Educators NZ - Schools in a state of transition, educators struggle to keep up

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Schools in a state of transition, educators struggle to keep up

Budget limits, a lack of professional development and a continuing resistance to change are among the top challenges education leaders are currently facing, according to a recent survey.

Education Dive, along with Sprint Business, surveyed more than 150 educators and administrators to look at how schools are using technology and the challenges it presents to educators.

The 2015 State of Education Technology Annual Report paints a picture of the education system in transition and both schools and teachers navigating this change with varying degrees of success.

The survey highlighted how schools are under more pressure than ever to make technology more accessible to students.

According to the survey, they are responding to this by integrating technology into the classroom, giving tablets to every student, and upgrading their network infrastructure.

However, educators and institutions are facing growing challenges, particularly by the way of limited funding and training, and close mindedness.

According to the survey, educators are facing eight primary challenges when it comes to providing access to education technology. They are as follows:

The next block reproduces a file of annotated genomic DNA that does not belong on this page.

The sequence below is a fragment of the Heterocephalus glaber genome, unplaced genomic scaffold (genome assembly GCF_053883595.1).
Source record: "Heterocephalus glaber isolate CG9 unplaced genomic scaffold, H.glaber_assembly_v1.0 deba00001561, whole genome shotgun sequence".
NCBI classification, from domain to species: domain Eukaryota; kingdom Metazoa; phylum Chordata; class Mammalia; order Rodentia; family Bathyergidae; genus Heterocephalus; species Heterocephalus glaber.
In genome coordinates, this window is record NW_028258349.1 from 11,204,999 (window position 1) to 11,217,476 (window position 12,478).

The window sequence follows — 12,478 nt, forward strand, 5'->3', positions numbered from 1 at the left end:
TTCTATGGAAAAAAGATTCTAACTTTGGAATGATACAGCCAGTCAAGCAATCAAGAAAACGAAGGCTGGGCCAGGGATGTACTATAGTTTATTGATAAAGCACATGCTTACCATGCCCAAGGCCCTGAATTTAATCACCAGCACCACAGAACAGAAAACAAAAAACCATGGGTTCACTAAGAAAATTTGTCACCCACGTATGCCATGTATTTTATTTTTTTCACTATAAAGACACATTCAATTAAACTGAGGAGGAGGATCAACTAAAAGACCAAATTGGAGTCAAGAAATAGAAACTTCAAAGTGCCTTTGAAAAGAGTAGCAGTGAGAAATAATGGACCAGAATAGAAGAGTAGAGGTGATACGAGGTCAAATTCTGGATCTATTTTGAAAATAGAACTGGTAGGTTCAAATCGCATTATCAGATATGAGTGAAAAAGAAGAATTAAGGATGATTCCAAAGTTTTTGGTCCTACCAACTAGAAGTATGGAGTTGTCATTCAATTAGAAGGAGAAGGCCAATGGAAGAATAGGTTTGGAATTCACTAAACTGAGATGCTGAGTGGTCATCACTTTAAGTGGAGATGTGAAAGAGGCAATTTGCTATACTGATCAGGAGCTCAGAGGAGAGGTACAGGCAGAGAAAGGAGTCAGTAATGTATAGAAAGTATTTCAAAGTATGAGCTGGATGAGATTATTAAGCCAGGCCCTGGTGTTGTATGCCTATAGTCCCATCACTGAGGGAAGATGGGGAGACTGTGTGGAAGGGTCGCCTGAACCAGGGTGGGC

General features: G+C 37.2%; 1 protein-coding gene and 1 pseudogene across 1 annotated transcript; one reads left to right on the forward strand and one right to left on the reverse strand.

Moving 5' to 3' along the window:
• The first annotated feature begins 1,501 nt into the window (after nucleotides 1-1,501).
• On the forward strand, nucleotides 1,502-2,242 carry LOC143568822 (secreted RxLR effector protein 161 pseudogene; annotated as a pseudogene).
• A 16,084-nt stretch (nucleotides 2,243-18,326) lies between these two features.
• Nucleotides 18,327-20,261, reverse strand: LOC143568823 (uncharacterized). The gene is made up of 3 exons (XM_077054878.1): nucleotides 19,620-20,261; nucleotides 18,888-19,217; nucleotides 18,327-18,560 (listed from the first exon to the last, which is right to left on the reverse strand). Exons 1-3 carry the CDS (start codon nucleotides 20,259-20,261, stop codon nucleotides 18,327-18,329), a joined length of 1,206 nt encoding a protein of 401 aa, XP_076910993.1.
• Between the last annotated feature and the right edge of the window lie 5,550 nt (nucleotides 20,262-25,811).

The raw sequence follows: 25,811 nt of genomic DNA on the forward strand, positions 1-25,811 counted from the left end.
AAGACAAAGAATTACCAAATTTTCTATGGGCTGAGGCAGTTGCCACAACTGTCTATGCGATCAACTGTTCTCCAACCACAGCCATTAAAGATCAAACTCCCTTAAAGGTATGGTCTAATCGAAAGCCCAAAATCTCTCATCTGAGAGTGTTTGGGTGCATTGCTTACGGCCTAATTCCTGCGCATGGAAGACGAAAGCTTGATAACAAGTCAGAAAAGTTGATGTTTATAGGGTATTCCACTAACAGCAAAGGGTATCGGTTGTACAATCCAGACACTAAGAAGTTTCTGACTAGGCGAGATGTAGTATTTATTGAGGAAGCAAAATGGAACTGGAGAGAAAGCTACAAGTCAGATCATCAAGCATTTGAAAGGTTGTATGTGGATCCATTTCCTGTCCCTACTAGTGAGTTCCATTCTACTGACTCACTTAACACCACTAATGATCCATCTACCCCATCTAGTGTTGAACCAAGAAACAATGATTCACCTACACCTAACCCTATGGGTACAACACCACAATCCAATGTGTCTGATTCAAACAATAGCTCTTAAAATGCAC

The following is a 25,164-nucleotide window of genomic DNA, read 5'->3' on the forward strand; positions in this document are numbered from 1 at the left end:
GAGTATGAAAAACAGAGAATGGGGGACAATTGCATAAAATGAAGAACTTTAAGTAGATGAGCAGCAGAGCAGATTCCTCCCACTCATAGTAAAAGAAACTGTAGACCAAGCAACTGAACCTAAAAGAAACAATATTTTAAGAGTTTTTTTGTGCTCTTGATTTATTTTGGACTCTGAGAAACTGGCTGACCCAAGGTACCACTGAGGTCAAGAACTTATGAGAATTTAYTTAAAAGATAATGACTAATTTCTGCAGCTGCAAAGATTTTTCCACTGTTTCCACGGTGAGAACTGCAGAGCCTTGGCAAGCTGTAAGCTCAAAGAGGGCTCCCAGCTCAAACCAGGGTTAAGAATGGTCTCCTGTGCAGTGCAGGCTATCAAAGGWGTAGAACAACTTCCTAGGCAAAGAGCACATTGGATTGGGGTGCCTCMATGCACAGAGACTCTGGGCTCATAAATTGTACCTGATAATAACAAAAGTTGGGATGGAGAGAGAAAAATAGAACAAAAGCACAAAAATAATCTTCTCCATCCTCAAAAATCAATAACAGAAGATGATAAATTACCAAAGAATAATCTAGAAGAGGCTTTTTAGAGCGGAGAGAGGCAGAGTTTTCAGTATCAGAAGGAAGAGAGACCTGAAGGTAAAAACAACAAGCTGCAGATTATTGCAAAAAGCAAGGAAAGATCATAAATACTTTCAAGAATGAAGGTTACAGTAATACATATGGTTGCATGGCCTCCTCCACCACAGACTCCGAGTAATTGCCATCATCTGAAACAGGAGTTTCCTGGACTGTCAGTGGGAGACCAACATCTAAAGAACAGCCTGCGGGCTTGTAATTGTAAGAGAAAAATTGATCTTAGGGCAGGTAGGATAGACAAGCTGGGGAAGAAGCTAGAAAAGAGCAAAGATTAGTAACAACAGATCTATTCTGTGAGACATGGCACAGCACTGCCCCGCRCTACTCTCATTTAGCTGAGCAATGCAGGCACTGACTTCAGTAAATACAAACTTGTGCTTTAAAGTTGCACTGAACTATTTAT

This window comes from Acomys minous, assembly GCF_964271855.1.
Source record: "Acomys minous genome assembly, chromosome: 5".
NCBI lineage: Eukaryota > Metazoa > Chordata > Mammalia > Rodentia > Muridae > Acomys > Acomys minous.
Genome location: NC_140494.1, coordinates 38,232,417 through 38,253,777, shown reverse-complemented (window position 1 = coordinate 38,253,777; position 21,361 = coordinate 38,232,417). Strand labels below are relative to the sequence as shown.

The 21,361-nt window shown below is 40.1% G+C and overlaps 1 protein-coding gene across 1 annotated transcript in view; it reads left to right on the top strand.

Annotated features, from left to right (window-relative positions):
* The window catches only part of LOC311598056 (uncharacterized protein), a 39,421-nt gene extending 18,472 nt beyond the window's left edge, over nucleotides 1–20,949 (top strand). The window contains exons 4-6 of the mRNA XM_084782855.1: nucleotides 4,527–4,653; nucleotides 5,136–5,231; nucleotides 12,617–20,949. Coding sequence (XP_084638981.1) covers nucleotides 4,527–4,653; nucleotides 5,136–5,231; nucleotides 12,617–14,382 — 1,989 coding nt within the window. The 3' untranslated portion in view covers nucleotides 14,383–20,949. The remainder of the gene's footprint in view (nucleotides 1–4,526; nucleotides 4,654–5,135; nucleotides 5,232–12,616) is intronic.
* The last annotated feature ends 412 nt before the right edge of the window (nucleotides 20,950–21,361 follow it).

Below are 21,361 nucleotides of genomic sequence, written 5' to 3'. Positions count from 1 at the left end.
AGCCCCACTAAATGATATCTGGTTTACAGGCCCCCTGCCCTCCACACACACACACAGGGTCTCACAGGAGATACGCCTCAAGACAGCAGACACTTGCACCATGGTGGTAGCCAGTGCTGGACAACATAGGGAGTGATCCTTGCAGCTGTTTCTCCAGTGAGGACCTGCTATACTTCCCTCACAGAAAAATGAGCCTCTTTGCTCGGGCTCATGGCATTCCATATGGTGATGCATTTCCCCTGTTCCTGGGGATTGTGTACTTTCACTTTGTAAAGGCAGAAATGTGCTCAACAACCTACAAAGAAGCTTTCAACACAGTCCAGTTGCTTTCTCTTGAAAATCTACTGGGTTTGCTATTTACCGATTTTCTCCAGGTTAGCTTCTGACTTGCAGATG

• 75.9% - Budget limits
  • 53.9% - Inadequate professional training
  • 41.4% - Teachers resistant to change
  • 38.2% - Inadequate network infrastructure
  • 30.9% - Unreliable device/software options
  • 29.6% - No systems to use technology for curriculum
  • 17.8% - Other
  • 13.2% - District doesn't see immediate need for more technology

The vast majority of those surveyed (86%) stated they agreed the teachers needed more training in education technology, while 74.3% said professional development was lacking and should be a top priority in the new year.

When it comes to technology enablers, the top three products cited were notebooks, with 62.1% of educators citing this as having a positive impact, interactive whiteboards (54.8%), and tablets (50%).

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